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Ovulation Induction

Induction and Timing of Ovulation

One of the most important steps in IVF involves obtaining eggs immediately prior to ovulation. Patients are prescribed ovulation-inducing medications (e.g. Repronex, Gonal F, Follistim, etc.) to promote the simultaneous maturation of eggs.

Patients typically begin taking ovulation-inducing medications within the first six days of their natural menstrual cycle, depending on its typical length. Three or four days later, we initiate blood tests for estrogen and a transvaginal ultrasound. These are repeated as needed to follow follicle growth and development.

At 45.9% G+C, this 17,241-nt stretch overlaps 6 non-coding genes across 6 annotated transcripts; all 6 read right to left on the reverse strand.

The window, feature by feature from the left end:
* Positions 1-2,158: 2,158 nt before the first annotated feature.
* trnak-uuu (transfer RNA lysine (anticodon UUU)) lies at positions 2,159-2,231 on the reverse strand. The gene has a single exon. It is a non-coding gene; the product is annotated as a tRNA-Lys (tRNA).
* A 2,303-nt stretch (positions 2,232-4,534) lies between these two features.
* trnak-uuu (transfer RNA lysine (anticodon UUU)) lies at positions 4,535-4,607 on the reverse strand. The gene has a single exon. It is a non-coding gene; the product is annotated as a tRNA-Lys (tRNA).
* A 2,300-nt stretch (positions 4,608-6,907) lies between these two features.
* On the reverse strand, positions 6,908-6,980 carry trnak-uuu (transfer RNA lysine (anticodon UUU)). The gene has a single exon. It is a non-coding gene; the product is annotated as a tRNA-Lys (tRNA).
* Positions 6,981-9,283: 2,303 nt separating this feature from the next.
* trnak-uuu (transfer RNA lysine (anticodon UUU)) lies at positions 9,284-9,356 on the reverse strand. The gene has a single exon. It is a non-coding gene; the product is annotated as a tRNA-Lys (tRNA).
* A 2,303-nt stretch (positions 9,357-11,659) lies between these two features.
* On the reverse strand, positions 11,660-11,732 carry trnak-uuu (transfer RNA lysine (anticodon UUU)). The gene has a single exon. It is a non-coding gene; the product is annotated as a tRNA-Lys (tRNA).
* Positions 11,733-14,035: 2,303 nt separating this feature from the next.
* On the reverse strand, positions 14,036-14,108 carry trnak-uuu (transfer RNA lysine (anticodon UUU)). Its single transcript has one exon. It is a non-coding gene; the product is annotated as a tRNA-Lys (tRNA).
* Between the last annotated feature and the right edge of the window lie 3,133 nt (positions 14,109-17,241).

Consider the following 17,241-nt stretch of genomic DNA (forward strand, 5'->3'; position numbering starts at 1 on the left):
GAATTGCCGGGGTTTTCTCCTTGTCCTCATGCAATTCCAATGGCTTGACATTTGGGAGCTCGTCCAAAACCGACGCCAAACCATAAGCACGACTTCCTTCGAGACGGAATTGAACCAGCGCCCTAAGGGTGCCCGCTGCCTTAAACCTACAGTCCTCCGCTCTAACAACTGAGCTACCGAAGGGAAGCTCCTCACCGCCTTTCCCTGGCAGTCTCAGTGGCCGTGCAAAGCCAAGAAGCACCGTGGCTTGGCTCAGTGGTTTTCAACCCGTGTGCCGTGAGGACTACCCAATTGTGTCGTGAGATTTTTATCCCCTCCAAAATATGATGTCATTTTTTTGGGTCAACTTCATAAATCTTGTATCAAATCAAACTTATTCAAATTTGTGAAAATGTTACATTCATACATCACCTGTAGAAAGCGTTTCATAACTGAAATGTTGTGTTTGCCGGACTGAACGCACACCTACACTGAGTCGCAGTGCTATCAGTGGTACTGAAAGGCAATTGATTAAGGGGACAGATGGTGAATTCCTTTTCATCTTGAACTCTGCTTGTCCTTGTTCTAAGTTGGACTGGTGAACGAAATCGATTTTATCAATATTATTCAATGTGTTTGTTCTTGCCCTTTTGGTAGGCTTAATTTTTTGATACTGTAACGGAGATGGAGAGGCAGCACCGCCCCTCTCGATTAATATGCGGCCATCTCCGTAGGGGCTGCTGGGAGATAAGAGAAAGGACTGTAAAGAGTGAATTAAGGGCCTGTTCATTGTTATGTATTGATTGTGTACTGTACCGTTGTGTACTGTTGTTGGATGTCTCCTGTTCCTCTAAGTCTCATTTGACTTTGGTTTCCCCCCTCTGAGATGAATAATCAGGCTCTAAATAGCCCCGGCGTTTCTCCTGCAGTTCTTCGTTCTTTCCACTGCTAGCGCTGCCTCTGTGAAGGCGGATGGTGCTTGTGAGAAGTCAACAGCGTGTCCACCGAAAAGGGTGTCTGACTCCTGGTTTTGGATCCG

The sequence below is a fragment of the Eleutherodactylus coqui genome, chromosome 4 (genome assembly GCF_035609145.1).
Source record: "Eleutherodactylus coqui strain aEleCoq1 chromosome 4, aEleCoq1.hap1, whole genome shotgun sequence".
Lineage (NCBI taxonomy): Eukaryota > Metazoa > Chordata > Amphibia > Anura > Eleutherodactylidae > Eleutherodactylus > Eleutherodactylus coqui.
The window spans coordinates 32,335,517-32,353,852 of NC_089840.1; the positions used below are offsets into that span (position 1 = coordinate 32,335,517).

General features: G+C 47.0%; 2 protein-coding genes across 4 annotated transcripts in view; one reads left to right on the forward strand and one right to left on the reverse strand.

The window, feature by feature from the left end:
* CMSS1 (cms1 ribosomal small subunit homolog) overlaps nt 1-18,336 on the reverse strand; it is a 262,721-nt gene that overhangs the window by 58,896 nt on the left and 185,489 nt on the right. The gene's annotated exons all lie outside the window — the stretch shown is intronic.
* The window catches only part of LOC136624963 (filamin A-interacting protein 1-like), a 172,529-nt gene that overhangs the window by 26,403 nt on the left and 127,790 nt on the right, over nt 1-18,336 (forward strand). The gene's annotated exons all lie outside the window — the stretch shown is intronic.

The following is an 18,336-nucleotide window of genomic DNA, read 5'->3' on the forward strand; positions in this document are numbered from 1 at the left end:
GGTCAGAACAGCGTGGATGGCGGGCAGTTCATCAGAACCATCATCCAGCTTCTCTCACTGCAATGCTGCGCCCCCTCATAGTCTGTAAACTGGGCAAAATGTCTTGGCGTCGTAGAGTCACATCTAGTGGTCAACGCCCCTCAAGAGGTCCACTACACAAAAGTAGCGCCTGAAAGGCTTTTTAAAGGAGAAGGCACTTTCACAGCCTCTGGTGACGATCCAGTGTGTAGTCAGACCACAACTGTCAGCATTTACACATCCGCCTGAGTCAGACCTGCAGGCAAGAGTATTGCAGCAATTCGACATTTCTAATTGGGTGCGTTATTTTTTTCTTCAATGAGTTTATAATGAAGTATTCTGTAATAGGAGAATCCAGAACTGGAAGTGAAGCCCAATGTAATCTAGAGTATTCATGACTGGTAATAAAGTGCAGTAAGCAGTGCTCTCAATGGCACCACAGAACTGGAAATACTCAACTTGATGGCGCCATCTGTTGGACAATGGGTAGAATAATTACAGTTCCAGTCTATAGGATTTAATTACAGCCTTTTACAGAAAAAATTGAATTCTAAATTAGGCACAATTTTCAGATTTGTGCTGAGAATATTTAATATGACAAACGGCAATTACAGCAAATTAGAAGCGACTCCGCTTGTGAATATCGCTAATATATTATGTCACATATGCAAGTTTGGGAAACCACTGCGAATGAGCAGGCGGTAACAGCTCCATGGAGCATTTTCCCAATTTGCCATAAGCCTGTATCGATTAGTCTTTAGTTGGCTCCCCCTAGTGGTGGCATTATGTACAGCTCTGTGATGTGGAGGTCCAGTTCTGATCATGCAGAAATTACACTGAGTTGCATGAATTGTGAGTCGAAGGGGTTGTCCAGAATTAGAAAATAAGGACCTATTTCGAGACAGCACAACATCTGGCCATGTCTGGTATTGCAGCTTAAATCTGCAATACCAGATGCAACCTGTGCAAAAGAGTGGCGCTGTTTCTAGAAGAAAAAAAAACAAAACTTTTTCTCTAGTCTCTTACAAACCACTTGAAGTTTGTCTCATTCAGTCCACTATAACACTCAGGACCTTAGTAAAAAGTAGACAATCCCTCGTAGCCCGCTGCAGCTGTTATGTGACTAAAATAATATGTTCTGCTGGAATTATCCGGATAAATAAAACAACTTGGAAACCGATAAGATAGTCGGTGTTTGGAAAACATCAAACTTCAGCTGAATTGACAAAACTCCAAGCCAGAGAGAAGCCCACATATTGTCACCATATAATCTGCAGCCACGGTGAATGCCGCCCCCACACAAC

At home, the patient or her partner will give injectable ovulation-inducing medications. Nurses will teach them how to administer the injections with the dosage based on the results of that day’s blood test results. The results are usually available from 1 to 4 p.m., and medications are generally taken from 6 to 11 p.m. On weekends, patients are called between 11 a.m. and 2 p.m with instructions. When the follicle grows to a certain size and blood estrogen levels reach a necessary value, in the evening the female patient is injected subcutaneously with the hormone hCG to prepare for the egg retrieval, which occurs approximately 36 hours later.

Note: A recent study has raised the possibility of a link between ovulation-inducing agents and an increased risk of ovarian carcinoma. Similar studies have not demonstrated this association.

More information about ovulation induction and fertility medications can be found in For Current Patients.